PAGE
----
Much crucial detail from the inquest into the tragic death of Savita Halappanavar is emerging in the media, which is being seized upon and manipulated by opponents of Ireland’s pro-life laws as well as those with an anti-Catholic or militant secular agenda.

The inference is clear – Catholic dogma is responsible for the death of a pregnant woman from sepsis, as evidenced, according to one tweeter, by the presence of a religious statue outside of Galway University College Hospital and the fact that many of the wards are named after saints. Something of a non-sequitur. Clearly the presence of religious symbolism, a reflection of Ireland’s cultural heritage, is indicative that patients can expect a substandard level of care, where medically unsafe and morally dubious dogma overrides the best clinical interests of the patients. Anyone attending St Thomas’s or Bart’s hospitals in London had better be on their guard!

Let’s start with the stats.

Here’s a table showing the maternal mortality ratio, the number of maternal deaths per 100,000 live births from the Guardian’s datablog, where ‘facts are sacred’.

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So, the one of the highest rates of maternal mortality occurs in the US which rather disproves the claim that liberal abortion legislation is safer for women. Ireland, that country where women are deprived of abortion, has one of the lowest maternal death rates in the world, official stats show that on average 4,000 women in the Republic travel to the UK for an abortion every year, a figure that has been steadily decreasing from a high of 6,600 in 2001, so the blame for the UK’s relatively poor performance in the area of maternal health care, can hardly be explained away as being an Irish export. Pro-life Chile has the lowest maternal death rate in Latin America and Poland, another pro-life country also fares well.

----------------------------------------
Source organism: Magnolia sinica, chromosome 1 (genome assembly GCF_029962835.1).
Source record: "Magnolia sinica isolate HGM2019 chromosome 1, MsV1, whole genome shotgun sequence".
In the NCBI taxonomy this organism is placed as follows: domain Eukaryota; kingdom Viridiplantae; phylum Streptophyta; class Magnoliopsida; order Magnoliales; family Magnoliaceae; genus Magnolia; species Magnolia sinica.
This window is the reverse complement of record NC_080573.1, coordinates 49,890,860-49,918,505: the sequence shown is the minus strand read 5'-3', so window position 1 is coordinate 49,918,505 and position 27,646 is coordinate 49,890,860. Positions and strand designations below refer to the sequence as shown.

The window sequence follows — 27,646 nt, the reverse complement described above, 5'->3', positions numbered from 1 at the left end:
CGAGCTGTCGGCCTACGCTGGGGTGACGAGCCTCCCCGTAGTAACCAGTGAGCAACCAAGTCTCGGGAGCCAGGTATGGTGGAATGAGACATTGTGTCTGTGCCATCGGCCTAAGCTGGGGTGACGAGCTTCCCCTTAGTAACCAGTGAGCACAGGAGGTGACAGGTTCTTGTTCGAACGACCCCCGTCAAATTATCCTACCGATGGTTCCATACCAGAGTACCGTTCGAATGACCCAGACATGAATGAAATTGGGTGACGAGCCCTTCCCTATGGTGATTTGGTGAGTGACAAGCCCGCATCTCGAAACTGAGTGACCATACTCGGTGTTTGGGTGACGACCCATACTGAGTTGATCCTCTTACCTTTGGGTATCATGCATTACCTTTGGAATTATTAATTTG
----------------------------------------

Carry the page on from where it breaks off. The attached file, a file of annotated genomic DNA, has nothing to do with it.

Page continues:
Furthermore, more than 100 mothers have died in childbirth in London in the last five years, twice the rate of that of the rest of the country. Whilst we are all screaming about the first maternal death in 17 years at a hospital in Galway, where is the outrage about the lamentable situation in the UK, due to a desperate shortage of midwives? Surely anyone who identifies themselves as ‘pro-woman’ should be demanding to know how the government intends to remedy this increasing problem, aside from disincentivising those who may want more than two children?